FOR IMMEDIATE RELEASE: July 12, 2005
Contact: Lindsay Hodges (850) 245-4111
**HURRICANE DENNIS INFORMATION SHEET**
Department of Health Issues Precautions for Food Safety
TALLAHASSEE – In
the case of an electrical outage, it is important to take
careful precautions to ensure food safety. The risk of food
poisoning is heightened when refrigerators and ovens are
inoperable; discard any food that has been at room
temperature for two hours or more, and any food that has an
unusual odor, color or texture. Just remember – When in
doubt, throw it out!
People can practice safe food handling
and prevent food-borne illness by following simple steps:
Always keep a thermometer in your refrigerator. The
temperature should read 41 degrees or below.
- A full cooler
will maintain its cold temperatures longer than one that is
partially filled, so it is important to pack plenty of extra
ice or freezer packs to insure a constant cold temperature.
If available, 25 pounds of dry ice will keep a
ten-cubic-foot freezer below freezing for 3-4 days. Use care
when handling dry ice and wear dry, heavy gloves to avoid
- Thawed food can usually be eaten if it is still
- Eggs and other foods need to be
stored in 41 degrees Fahrenheit (F) or slightly below. Do
not eat foods that may have spoiled.
- Always wash your
hands with soap and water that has been boiled or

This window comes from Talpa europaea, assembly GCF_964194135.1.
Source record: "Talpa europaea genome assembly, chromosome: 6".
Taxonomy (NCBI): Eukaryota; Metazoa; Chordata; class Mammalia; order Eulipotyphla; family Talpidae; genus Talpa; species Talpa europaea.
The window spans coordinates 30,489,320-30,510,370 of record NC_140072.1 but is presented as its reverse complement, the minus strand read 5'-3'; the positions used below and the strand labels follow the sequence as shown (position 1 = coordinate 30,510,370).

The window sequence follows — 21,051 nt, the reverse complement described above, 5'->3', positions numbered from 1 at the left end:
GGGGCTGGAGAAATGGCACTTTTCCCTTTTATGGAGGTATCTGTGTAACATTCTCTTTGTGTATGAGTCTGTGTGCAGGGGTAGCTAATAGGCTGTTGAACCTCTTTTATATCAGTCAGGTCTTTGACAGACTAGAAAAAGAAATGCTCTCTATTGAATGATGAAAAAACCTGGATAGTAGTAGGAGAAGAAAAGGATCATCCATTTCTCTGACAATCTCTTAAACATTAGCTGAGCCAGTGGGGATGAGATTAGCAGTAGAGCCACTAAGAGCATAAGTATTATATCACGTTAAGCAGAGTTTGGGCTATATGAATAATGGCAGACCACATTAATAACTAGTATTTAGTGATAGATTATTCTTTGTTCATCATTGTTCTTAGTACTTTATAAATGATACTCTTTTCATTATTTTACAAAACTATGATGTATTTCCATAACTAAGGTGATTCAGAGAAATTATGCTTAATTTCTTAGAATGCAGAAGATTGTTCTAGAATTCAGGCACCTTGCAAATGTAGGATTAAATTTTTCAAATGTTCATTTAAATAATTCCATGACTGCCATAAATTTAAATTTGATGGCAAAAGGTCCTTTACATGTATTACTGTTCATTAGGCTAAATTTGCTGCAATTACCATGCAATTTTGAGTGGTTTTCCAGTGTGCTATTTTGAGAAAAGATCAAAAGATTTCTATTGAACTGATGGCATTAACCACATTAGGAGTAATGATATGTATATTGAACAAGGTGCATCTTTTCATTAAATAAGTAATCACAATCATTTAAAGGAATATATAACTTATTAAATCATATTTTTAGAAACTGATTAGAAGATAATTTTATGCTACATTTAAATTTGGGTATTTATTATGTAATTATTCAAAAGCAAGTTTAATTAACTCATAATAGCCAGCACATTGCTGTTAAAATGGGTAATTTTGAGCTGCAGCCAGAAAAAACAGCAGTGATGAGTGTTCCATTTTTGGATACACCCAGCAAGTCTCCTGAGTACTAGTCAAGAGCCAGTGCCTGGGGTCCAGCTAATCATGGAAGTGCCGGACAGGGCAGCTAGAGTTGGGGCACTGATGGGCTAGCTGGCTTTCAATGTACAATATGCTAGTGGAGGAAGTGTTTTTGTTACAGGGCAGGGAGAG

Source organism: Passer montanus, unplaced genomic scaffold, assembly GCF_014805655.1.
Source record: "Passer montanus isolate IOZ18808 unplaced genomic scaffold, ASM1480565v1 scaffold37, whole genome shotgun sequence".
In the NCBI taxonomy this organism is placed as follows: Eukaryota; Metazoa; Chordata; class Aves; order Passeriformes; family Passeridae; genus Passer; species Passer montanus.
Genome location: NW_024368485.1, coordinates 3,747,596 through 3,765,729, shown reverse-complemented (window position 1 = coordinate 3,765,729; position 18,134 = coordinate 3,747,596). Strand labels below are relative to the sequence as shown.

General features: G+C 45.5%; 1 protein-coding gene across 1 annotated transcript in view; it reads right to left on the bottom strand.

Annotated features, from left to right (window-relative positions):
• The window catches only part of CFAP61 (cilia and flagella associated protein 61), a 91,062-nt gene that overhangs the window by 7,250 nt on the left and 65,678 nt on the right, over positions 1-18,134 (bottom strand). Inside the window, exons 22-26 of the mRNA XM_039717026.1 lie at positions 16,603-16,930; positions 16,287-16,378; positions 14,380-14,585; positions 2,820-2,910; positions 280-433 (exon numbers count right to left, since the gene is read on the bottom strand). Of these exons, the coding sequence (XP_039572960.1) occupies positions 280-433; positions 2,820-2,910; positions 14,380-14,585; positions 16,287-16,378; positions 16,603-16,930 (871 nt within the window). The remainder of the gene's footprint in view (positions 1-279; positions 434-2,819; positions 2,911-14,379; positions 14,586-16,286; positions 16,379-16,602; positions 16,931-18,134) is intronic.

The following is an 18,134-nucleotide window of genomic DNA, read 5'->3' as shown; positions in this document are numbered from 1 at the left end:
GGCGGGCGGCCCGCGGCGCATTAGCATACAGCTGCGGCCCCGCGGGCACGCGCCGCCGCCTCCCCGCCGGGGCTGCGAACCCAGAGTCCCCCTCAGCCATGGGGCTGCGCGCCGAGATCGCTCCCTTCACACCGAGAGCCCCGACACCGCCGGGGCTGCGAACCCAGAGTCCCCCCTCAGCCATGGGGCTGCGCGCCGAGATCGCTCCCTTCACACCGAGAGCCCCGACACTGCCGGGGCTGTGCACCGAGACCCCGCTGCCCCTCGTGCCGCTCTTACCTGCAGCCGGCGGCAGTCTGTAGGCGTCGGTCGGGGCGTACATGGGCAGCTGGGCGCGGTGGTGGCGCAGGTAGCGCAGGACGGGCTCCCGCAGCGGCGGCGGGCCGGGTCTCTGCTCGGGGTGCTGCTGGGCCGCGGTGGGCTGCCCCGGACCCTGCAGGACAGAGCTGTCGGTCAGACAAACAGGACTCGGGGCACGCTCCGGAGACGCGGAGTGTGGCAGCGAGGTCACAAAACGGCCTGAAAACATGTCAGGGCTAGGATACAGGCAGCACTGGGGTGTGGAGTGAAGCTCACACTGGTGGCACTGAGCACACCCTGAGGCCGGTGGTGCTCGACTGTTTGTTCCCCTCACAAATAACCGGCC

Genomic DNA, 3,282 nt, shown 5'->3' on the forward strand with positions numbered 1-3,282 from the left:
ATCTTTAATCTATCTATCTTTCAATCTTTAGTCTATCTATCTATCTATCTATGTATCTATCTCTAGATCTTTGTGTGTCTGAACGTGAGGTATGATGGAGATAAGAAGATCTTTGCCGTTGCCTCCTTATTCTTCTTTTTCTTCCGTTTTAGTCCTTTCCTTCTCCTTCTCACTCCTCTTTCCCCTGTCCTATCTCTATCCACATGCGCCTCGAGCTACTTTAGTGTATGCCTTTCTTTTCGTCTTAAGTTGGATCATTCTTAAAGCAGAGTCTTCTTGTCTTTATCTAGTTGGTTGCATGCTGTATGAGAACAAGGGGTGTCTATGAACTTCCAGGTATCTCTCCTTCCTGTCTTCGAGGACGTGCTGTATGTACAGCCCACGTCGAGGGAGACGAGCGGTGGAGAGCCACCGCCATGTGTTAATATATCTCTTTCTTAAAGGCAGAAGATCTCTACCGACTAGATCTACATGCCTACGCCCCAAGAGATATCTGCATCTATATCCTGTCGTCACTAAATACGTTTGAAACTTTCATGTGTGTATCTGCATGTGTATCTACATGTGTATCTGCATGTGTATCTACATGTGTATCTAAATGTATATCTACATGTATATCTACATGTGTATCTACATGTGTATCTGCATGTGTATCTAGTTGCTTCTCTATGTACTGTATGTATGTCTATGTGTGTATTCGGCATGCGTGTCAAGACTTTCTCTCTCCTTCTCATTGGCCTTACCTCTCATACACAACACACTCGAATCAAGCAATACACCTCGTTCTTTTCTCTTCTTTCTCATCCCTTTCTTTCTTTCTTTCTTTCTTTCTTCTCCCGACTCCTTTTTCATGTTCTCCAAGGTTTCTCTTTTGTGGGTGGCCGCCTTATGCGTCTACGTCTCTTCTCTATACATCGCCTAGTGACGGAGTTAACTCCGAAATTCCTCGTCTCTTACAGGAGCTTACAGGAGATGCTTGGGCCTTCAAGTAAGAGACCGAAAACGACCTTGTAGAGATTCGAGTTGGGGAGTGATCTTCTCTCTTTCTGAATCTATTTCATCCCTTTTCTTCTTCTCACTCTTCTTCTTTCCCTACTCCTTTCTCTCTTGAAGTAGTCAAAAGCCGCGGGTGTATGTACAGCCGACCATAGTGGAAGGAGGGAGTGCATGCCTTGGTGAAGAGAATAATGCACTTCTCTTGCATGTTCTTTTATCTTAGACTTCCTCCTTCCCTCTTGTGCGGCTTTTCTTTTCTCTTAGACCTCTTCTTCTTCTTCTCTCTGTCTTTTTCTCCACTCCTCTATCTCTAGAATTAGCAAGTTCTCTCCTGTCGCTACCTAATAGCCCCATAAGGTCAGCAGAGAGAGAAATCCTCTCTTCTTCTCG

disinfected and cooled. Hands should be washed before
preparing or eating food, after using the bathroom or
changing a diaper, after handling uncooked food, after
playing with a pet, after handling garbage, after tending to
someone who is sick or injured, after blowing your nose,
coughing or sneezing, after participating in flood cleanup
activities, and after handling articles contaminated with
flood water or sewage.
- Fight “cross-contamination,” which
is the transfer of harmful bacteria to food from other
foods, cutting boards or utensils. Never place any type of
food on a plate that previously held raw meat, poultry or
- When grilling foods, preheat the coals on your
grill for 20-30 minutes or until the coals are lightly
coated with ash.
- Use a meat thermometer to insure that
food reaches a safe internal temperature.
- Hamburgers and
ground poultry should be cooked to 160 F.
- Poultry parts:
- Roasts, steaks and other large cuts of beef: 145 F.
(rare) and 160 F (medium).
- Fish should be cooked until the
meat is opaque and flakes easily.
- Use sanitized food and
water bowls for your pets and be sure that they do not drink
from flood-contaminated surfaces.
For additional food safety information, call the
toll-free USDA/FSIS Meat and Poultry Hotline at
1-888-674-6854. Food safety specialists (both English and
Spanish speaking) are available from 10 a.m. to 4 p.m. EDT
on weekdays year-round.
For further information, please contact your local county
health department or visit
The Florida Emergency Information Line: 1-800-342-3557
Public Information Emergency Support Function: 850-921-0384